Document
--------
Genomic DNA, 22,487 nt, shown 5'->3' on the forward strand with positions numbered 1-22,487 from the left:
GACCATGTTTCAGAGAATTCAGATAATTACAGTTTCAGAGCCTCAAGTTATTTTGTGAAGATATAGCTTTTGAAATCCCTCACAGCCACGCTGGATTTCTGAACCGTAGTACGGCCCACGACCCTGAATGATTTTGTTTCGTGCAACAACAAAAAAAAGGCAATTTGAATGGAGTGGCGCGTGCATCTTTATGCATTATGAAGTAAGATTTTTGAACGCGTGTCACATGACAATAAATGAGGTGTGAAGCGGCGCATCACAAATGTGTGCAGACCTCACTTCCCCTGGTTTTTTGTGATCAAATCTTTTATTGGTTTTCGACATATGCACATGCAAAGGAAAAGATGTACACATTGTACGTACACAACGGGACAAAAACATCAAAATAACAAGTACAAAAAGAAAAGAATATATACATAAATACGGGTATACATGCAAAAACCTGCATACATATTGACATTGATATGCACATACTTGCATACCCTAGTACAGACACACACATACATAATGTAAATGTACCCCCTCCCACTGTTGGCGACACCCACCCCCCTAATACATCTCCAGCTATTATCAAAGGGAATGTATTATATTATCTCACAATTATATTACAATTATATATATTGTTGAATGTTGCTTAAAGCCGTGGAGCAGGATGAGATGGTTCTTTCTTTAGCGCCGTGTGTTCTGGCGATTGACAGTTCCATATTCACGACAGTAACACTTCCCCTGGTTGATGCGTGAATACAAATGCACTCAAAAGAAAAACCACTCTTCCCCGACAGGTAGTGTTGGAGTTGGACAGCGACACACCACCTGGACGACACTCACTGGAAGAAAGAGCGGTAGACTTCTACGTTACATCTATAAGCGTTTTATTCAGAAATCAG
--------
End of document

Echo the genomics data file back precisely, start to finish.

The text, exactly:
Genomic DNA, 22,487 nt, shown 5'->3' on the forward strand with positions numbered 1-22,487 from the left:
GACCATGTTTCAGAGAATTCAGATAATTACAGTTTCAGAGCCTCAAGTTATTTTGTGAAGATATAGCTTTTGAAATCCCTCACAGCCACGCTGGATTTCTGAACCGTAGTACGGCCCACGACCCTGAATGATTTTGTTTCGTGCAACAACAAAAAAAAGGCAATTTGAATGGAGTGGCGCGTGCATCTTTATGCATTATGAAGTAAGATTTTTGAACGCGTGTCACATGACAATAAATGAGGTGTGAAGCGGCGCATCACAAATGTGTGCAGACCTCACTTCCCCTGGTTTTTTGTGATCAAATCTTTTATTGGTTTTCGACATATGCACATGCAAAGGAAAAGATGTACACATTGTACGTACACAACGGGACAAAAACATCAAAATAACAAGTACAAAAAGAAAAGAATATATACATAAATACGGGTATACATGCAAAAACCTGCATACATATTGACATTGATATGCACATACTTGCATACCCTAGTACAGACACACACATACATAATGTAAATGTACCCCCTCCCACTGTTGGCGACACCCACCCCCCTAATACATCTCCAGCTATTATCAAAGGGAATGTATTATATTATCTCACAATTATATTACAATTATATATATTGTTGAATGTTGCTTAAAGCCGTGGAGCAGGATGAGATGGTTCTTTCTTTAGCGCCGTGTGTTCTGGCGATTGACAGTTCCATATTCACGACAGTAACACTTCCCCTGGTTGATGCGTGAATACAAATGCACTCAAAAGAAAAACCACTCTTCCCCGACAGGTAGTGTTGGAGTTGGACAGCGACACACCACCTGGACGACACTCACTGGAAGAAAGAGCGGTAGACTTCTACGTTACATCTATAAGCGTTTTATTCAGAAATCAG